# USER INPUT: SPECIFY CHARACTERISTICS FOR PERSON 2
# USER INPUT: ONLY ADJUST SCALE VALUES

# Set to 1 to copy all following characteristics from person 1
copyall = 0

# from 0 to 1
# https://www.ncbi.nlm.nih.gov/pmc/articles/PMC3395188/

tp_exercise_scale = 0.3
exercise_add = 7

# from 0 to 1
# https://www.acpjournals.org/doi/abs/10.7326/0003-4819-138-1-200301070-00008

tp_obesity_scale = 0.0
obesity_red = 5

# from 0 to 1
# https://www.bmj.com/content/345/bmj.e7093.full.pdf+html

tp_smoking_scale = 0.1
smoking_red = 9

# from 0 to 1
# https://jamanetwork.com/journals/jama/article-abstract/2513561

tp_wealth_scale = 0.7
wealth_add = 12

# from 0 to 1
# https://www.ncbi.nlm.nih.gov/pmc/articles/PMC2366041/

tp_education_scale = 0.2
education_add = 3.5

# from 0 to 1
# https://pubmed.ncbi.nlm.nih.gov/21593516/

tp_mental_disorder_scale = 0.4
mental_disorder_red = 15


# ----------------------
# END OF ALL USER INPUTS
# ----------------------

    
# Functions are fits from Sterbetafeln 2019 for males and females

def funcm(x):
    return (79.02-1.317*x**0.8806)/(1+0.000004896*x**2.776)

def funcf(x):
    return (83.82-1.334*x**0.8906)/(1+0.000000820*x**3.136)


if copyall > 0.5:

    tp_exercise_scale = exercise_scale
    tp_obesity_scale = obesity_scale
    tp_smoking_scale = smoking_scale
    tp_wealth_scale = wealth_scale
    tp_education_scale = education_scale
    tp_mental_disorder_scale = mental_disorder_scale


print('------ Values for Person 1 ------')

age = currentyear-birthyear

if male > 0.5:
    years_left = round(funcm(age),0)
else:
    years_left = round(funcf(age),0)

deathyear_table = currentyear+years_left

deathyear = deathyear_table + exercise_scale*exercise_add - obesity_scale*obesity_red - smoking_scale*smoking_red + wealth_scale*wealth_add + education_scale*education_add - mental_disorder_scale*mental_disorder_red

years_left_adj = deathyear-currentyear


print()
print('Birth Year:', birthyear)

if male > 0.5:
    print('Gender: Male')
else:
    print('Gender: Female')

print()
print('Expected Remaining Lifespan (Table):',  "%.0f" % years_left)
print('Expected Remaining Lifespan (Adjusted):',  "%.0f" % years_left_adj)
print()
print('Expected Death Year (Table):',  "%.0f" % deathyear_table)
print('Expected Death Year (Adjusted):',  "%.0f" % deathyear)

z1 = (testyear-deathyear_table)/11
p1 = 100*stats.norm.cdf(z1)

z2 = (testyear-deathyear)/11
p2 = 100*stats.norm.cdf(z2)

print()

print('Probability of Dying before', testyear, '(Table):',  "%.2f" % p1, '%')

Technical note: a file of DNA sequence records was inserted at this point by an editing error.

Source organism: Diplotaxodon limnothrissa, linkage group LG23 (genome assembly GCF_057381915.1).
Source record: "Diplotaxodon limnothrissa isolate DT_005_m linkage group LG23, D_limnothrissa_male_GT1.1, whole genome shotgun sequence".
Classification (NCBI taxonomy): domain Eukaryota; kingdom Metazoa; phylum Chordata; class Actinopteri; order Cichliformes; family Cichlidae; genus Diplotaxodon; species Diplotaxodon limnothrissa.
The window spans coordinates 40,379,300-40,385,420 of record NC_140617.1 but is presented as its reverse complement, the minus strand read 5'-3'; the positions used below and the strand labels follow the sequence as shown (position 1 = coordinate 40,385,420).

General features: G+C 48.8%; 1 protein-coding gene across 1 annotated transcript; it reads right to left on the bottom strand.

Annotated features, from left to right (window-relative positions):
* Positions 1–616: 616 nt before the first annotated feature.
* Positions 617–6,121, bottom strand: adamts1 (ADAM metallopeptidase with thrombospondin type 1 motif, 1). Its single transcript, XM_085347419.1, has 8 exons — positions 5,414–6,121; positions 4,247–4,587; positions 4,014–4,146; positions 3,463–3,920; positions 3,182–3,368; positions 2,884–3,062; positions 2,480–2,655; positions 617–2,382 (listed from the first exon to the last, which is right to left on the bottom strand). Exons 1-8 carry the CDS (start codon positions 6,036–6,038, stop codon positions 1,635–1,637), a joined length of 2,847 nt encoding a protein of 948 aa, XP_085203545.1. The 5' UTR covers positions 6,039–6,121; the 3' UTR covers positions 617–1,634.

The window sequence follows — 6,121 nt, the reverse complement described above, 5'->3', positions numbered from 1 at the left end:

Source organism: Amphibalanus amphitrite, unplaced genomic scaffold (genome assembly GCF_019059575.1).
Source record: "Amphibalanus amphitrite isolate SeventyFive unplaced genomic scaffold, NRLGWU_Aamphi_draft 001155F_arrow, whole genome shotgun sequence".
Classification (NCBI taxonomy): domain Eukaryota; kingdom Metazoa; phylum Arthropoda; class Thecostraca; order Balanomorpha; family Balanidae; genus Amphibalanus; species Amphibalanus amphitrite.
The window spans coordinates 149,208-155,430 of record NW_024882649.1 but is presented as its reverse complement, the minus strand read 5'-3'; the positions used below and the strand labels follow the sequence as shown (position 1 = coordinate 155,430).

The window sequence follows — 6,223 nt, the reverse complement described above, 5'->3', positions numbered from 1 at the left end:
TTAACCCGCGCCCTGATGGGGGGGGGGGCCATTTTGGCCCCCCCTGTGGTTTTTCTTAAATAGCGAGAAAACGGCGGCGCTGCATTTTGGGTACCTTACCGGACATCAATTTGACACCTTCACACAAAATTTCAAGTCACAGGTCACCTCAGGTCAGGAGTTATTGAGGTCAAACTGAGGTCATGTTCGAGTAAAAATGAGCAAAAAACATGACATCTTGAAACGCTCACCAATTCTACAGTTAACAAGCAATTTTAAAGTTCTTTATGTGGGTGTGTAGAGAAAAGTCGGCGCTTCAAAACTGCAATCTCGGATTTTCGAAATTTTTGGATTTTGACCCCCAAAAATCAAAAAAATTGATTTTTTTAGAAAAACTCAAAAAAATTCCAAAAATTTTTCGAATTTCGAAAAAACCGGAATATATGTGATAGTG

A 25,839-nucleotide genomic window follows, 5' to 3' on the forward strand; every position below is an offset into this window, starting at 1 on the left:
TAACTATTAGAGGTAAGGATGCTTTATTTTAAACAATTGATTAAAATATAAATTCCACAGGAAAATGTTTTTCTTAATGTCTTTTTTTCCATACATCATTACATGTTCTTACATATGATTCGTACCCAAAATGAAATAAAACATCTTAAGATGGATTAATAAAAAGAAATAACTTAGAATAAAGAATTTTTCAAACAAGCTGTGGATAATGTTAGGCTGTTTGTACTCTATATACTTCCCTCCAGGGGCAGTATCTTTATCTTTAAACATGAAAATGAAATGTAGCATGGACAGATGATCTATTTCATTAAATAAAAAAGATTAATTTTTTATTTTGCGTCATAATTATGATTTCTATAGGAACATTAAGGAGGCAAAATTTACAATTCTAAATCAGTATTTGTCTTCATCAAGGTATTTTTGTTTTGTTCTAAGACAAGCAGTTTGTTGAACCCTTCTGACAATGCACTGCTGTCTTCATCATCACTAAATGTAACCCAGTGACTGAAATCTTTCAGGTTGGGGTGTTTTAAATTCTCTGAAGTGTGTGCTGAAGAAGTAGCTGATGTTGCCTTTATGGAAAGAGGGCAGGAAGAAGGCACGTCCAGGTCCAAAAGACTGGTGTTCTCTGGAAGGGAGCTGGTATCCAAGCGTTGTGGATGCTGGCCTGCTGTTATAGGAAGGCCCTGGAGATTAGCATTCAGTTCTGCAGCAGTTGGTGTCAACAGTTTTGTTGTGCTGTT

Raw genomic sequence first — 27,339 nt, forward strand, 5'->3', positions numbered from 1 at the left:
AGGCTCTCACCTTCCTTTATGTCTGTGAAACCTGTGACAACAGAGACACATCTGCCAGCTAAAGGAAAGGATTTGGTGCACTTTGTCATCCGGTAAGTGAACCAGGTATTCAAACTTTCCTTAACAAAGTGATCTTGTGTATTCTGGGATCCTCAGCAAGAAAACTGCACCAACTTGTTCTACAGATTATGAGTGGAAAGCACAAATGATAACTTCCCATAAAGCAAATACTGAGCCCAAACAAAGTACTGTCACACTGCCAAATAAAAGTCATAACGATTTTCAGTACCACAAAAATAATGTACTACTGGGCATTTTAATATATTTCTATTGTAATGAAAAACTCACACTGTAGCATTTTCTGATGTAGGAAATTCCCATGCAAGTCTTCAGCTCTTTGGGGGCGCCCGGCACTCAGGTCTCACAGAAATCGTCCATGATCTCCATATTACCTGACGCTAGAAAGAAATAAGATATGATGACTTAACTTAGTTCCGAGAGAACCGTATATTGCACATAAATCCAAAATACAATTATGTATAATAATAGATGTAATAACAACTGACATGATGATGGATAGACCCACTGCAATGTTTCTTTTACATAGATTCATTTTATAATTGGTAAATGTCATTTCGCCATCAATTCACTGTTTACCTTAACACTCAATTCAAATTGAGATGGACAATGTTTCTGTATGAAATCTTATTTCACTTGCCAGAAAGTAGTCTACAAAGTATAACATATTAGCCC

print('Probability of Dying before', testyear, '(Adjusted):',  "%.2f" % p2, '%')


if testperson > 0.5:

    print()
    print()
    print('------ Values for Person 2 ------')

    tp_age = currentyear-tp_birthyear

    if tp_male > 0.5:
        tp_years_left = round(funcm(tp_age),0)
    else:
        tp_years_left = round(funcf(tp_age),0)

    tp_deathyear_table = currentyear+tp_years_left

    tp_deathyear = tp_deathyear_table + tp_exercise_scale*exercise_add - tp_obesity_scale*obesity_red - tp_smoking_scale*smoking_red + tp_wealth_scale*wealth_add + tp_education_scale*education_add - tp_mental_disorder_scale*mental_disorder_red

    tp_years_left_adj = tp_deathyear-currentyear


    print()
    print('Birth Year:', tp_birthyear)

    if tp_male > 0.5:
        print('Gender: Male')
    else:
        print('Gender: Female')

    print()
    print('Expected Remaining Lifespan (Table):',  "%.0f" % tp_years_left)
    print('Expected Remaining Lifespan (Adjusted):',  "%.0f" % tp_years_left_adj)
    print()
    print('Expected Death Year (Table):',  "%.0f" % tp_deathyear_table)
    print('Expected Death Year (Adjusted):',  "%.0f" % tp_deathyear)

    tp_z1 = (testyear-tp_deathyear_table)/11
    tp_p1 = 100*stats.norm.cdf(tp_z1)

    tp_z2 = (testyear-tp_deathyear)/11
    tp_p2 = 100*stats.norm.cdf(tp_z2)

    print()

    print('Probability of Dying before', testyear, '(Table):',  "%.2f" % tp_p1, '%')
    print('Probability of Dying before', testyear, '(Adjusted):',  "%.2f" % tp_p2, '%')

    print()
    print()
    print('------ Simulation Based on Normally Distributed Death Years ------')

    year1_table = np.random.normal(deathyear_table,11,50000)
    year2_table = np.random.normal(tp_deathyear_table,11,50000)

    count = 0
    i = 0
    while i < len(year1_table):
        if year2_table[i] < year1_table[i]:
            count = count+1
        i += 1

    prob = 100*count/i

    print()
    print('Probability of Person 2 Dying Before Person 1 (Table):',  "%.2f" % prob, '%')

    year1 = np.random.normal(deathyear,11,50000)
    year2 = np.random.normal(tp_deathyear,11,50000)

    count = 0
    i = 0
    while i < len(year1):
        if year2[i] < year1[i]:
            count = count+1
        i += 1

    prob = 100*count/i

    print('Probability of Person 2 Dying Before Person 1 (Adjusted):',  "%.2f" % prob, '%')